Apparently sometimes you can be fired for doing the right thing.
According to the Clarion Ledger, a Black capitol police officer was fired after exchanging words with a group of confederate flag wavers.
A video uploaded to Facebook by Chris Blount, a member of the Delta Flaggers, shows much of the confrontation. The unnamed police officer refused to allow the group onto the grounds of the new Civil Rights Museum in Mississippi. According to Clarion Ledger, the flaggers visited the museum so that they could take photos outside of it while waving their flags.
The officer can be heard in the video politely asking the group to step off of the sidewalk, and at one point jokingly plays with a flag waver by pretending to take his pole from him.
“That’s assault, that’s assault,” a man can be heard yelling in the video. The visibly agitated officer cracks a smile and asks, “Sir, did I put my hands on you? Thank you.”
“You hit him with that stick,” the camera-yielding man yells again, apparently referring to the flagpole which was never taken from the flagwaver.
The group can be seen in the first video with one Confederate battle flag and one Mississippi state flag fly— which both resemble each other. But in the second video, a panning of a large truck with a huge Confederate flag on the side of it, with at least 10-15 other visible attendants waving flags.
State Representative Kathy Sykes, D-Jackson confirmed the firing on Tuesday. Sykes told the publication that she believes “it was too drastic to fire him. It sends the wrong message.” She also commented that waving the Confederate flag outside of the Civil Rights museum is “almost like desecration” to Black Mississippians.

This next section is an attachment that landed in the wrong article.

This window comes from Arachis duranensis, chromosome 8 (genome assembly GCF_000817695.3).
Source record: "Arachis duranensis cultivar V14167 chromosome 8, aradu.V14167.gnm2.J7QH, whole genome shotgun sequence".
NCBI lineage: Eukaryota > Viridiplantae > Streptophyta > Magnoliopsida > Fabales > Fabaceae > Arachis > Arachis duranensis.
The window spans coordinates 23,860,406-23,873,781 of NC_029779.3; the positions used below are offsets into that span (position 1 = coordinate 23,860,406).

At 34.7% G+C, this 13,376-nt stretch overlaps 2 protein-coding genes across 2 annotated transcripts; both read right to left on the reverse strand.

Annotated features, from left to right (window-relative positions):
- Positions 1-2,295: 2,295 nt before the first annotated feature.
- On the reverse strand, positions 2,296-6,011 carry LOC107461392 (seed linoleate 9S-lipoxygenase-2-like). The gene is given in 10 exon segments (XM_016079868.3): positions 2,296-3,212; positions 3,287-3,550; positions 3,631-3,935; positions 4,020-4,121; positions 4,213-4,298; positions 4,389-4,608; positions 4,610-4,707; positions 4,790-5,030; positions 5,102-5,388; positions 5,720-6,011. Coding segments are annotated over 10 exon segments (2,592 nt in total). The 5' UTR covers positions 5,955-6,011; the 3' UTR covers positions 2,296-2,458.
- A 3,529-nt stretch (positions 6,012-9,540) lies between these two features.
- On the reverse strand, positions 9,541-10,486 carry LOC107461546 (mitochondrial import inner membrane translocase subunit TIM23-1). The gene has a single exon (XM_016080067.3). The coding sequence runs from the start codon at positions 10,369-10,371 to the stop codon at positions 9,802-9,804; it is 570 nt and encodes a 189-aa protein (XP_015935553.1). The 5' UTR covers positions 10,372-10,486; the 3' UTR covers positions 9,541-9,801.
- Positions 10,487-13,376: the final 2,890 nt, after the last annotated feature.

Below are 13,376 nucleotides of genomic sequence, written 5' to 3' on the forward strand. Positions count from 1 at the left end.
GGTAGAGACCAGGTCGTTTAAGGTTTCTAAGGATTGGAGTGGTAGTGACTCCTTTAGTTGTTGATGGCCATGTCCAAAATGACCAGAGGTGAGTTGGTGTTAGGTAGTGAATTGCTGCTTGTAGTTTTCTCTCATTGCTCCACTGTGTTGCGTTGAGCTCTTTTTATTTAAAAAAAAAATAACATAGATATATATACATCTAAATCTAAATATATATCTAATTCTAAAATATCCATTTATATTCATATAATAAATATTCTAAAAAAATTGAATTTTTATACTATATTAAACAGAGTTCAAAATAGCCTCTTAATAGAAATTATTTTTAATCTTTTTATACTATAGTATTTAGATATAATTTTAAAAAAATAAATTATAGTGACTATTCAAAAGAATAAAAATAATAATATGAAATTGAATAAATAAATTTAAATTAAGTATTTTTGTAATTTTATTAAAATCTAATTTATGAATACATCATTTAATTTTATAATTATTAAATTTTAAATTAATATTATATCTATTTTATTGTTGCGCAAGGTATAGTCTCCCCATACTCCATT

Mississippi flag controversy
Mississippi is the only state with a Confederate battle flag incorporated into in its state flag design and that doesn’t sit well with many residents.
The Mississippi state flag nor the Confederate battle flag fly outside of the Civil Rights museum or The History of Mississippi Museum. The state flag also does not fly outside of any of Mississippi’s major colleges, according to Clarion Ledger.
Political leaders in Mississippi largely disagree about the appearance of the state flag. Largely mimicking the Confederate flag, House Speaker Phillipp Gunn supports its replacement, but Gov. Phil Bryant and Lt. Gov. Tate Reeves supports keeping it.
Mississippians voted to keep the flag in 2001, by a fairly close 2-to-1 margin. Some constituents of the state are petitioning for the state flag to be added to the Mississippi Constitution of 1890, which would secure its design for years to come. The Constitution is already one loudly and vocally opposed by African-Americans, in which it was created to disenfranchise through poll taxes and literacy tests. The state flag was created four years following its implementation.
The Delta Flaggers’ stated purpose is to protest outside of state institutions that do not fly the flag.